Hezbollah remains the only military force that the Israelis really respect, based on its top-notch training and equipment supplied by Iran, and a brand of Shiite Islam that lends both extreme discipline and total fearlessness. Hezbollah boasts thousands of fighters, many battle-hardened, backed by a significant number of artillery pieces and rockets. It constitutes no threat to invade and hold northern Israel. But the daring and successful operation it pulled off on Wednesday shows that it cannot be taken lightly. Ambushing an IDF Humvee patrol, Hezbollah forces killed three Israeli soldiers and seized two more. When the Israelis sent tanks across the border in pursuit, a powerful cache of buried explosives destroyed one tank, killing its four-man crew. And in the face of massive air, artillery and naval strikes against Lebanese infrastructure and military targets, Hezbollah has managed to fire hundreds of rockets and artillery shells into northern Israel; late on Thursday, rockets were reported to have struck the major Israeli city of Haifa. Even the U.S. Navy reportedly pulled its ships out of Haifa's ports.

On Wednesday, Hezbollah leader Sayeed Hassan Nasrallah proclaimed that his group had kidnapped the soldiers and set a major prisoner swap as the condition of their release.

Israel rejected any negotiations and launched massive retaliatory strikes. "The Lebanese government needs to understand that there is a price for its inaction. They need to understand that if they are not able to deal with terror, we will have no choice but to fight with them," IDF chief of staff Dan Halutz told the Israeli newspaper Haaretz on Thursday.

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But while Israel's actions could be defended as a deterrent against an act of aggression, they also amount to the collective punishment of the Lebanese society and government, which have little say over Hezbollah's activities.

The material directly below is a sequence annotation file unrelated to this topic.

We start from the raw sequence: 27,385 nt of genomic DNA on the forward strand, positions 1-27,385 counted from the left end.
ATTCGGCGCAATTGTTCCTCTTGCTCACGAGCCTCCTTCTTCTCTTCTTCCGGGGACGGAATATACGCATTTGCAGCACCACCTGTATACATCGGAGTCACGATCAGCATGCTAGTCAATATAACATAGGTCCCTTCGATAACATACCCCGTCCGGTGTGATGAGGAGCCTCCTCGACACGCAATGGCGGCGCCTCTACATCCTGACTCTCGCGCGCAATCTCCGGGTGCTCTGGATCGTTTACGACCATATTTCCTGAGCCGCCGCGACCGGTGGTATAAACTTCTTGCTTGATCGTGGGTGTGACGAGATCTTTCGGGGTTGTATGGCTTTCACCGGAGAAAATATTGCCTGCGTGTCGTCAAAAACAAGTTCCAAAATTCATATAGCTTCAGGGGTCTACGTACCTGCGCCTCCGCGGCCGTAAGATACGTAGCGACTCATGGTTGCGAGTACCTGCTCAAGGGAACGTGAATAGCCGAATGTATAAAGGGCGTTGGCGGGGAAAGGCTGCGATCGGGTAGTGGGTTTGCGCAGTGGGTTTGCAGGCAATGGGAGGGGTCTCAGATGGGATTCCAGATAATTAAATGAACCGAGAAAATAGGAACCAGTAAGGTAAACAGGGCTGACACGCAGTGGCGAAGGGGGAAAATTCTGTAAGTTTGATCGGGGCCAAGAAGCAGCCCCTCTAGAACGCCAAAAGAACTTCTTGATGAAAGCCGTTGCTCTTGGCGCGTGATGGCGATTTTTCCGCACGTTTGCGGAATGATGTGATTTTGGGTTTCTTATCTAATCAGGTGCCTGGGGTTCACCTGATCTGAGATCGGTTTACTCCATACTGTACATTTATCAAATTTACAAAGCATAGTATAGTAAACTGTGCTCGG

The situation puts the Lebanese government and military in an extremely tough position. The government simply cannot control Hezbollah. It cannot take it on politically because of its support among Lebanon's Shiite Muslim population, in a country where almost everyone still votes for their religion's candidate regardless of merit. Nor can the well-trained but tiny and underequipped Lebanese army take on the Shiite militia.

Lebanese Prime Minister Fouad Siniora has had to walk a political tightrope over Hezbollah's close relationship with Syria. Now, Hezbollah's actions and the Israeli response have put him in an almost surreal position. A favorite of the Bush administration for throwing out the Syrian military occupation last year in the wake of Rafiq Hariri's murder (widely believed by Syrian agents), Lebanon's new government has been gently pushing Hezbollah into political dialogue, with the goal of disarming the group or integrating it into the Lebanese army. But now Siniora's government faces wanton destruction at the hands of America's other favorite Middle East country, which is demanding two kidnapped soldiers that Siniora simply cannot deliver.

Most of the country's non-Shiites distrust Hezbollah for remaining an armed group outside government control, and join the Shiites in disliking Israel for its policies in occupied Palestine and its bloody history in Lebanon. The past two days are forcing people to choose sides, but most are refusing to do so. They appear to see this as a fight between two sworn enemies with a long history that has little to do with them directly.